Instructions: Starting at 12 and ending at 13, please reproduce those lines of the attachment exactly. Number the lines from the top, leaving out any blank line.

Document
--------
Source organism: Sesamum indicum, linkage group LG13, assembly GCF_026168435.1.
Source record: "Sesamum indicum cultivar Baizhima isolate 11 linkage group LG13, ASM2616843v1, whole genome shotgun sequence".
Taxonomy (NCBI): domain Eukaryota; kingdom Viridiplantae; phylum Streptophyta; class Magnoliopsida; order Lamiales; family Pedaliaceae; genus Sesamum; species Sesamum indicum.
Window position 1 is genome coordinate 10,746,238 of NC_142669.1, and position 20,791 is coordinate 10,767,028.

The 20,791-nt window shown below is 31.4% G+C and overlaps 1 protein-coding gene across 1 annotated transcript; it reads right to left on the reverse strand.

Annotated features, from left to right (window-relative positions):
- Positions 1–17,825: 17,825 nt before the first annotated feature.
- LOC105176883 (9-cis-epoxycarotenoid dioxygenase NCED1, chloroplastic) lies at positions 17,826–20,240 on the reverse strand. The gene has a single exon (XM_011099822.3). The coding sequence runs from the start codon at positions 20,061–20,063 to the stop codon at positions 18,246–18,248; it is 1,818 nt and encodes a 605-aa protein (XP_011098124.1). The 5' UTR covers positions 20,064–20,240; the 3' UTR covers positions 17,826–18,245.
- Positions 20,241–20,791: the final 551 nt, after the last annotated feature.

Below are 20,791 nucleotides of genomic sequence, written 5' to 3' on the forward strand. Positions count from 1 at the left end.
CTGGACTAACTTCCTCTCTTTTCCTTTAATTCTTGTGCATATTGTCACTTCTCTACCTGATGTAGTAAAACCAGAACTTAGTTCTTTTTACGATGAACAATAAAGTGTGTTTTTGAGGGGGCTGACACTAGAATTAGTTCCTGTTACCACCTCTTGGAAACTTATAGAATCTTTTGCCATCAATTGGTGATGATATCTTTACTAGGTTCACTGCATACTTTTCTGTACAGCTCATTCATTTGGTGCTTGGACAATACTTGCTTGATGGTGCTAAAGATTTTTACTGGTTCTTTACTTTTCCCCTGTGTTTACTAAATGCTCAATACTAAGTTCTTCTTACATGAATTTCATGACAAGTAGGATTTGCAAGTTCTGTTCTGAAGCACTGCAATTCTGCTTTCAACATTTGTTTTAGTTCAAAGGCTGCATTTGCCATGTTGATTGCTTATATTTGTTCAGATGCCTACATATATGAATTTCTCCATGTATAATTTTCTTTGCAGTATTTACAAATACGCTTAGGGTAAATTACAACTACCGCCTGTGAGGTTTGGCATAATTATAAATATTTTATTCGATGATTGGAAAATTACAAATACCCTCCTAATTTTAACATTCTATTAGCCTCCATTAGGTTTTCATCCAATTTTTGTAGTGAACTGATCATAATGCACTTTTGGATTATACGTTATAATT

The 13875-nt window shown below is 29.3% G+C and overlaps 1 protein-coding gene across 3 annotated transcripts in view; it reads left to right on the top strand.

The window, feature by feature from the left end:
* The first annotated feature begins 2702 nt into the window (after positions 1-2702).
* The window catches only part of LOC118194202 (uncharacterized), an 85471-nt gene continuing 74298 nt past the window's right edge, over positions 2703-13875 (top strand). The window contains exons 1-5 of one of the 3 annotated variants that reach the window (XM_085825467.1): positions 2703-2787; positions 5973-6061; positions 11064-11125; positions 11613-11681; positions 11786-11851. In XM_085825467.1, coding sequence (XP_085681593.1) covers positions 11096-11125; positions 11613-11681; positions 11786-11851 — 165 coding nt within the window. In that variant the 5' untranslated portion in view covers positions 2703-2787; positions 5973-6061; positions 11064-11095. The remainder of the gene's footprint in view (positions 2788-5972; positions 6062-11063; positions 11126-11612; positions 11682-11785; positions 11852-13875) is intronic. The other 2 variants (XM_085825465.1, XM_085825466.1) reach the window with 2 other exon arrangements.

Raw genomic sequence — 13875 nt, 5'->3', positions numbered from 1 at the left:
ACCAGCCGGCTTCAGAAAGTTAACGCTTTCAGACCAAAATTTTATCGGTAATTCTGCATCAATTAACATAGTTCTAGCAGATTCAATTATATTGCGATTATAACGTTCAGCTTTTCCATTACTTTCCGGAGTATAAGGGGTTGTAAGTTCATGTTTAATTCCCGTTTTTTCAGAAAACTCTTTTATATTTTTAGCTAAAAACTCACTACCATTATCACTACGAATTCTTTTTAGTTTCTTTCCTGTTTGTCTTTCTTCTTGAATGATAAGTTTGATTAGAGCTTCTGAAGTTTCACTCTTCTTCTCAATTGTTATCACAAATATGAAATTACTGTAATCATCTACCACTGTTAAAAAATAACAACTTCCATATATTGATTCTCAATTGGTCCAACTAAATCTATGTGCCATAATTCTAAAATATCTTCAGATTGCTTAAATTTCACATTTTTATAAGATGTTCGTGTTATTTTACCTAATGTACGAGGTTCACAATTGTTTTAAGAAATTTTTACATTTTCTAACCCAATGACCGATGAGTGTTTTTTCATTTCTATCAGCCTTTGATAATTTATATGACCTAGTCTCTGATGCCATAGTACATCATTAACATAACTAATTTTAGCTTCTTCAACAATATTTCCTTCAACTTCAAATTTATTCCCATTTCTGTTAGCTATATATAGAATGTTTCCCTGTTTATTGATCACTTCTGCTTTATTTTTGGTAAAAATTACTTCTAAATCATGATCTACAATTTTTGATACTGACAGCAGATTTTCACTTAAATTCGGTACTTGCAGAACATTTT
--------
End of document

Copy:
The 13875-nt window shown below is 29.3% G+C and overlaps 1 protein-coding gene across 3 annotated transcripts in view; it reads left to right on the top strand.

The window, feature by feature from the left end: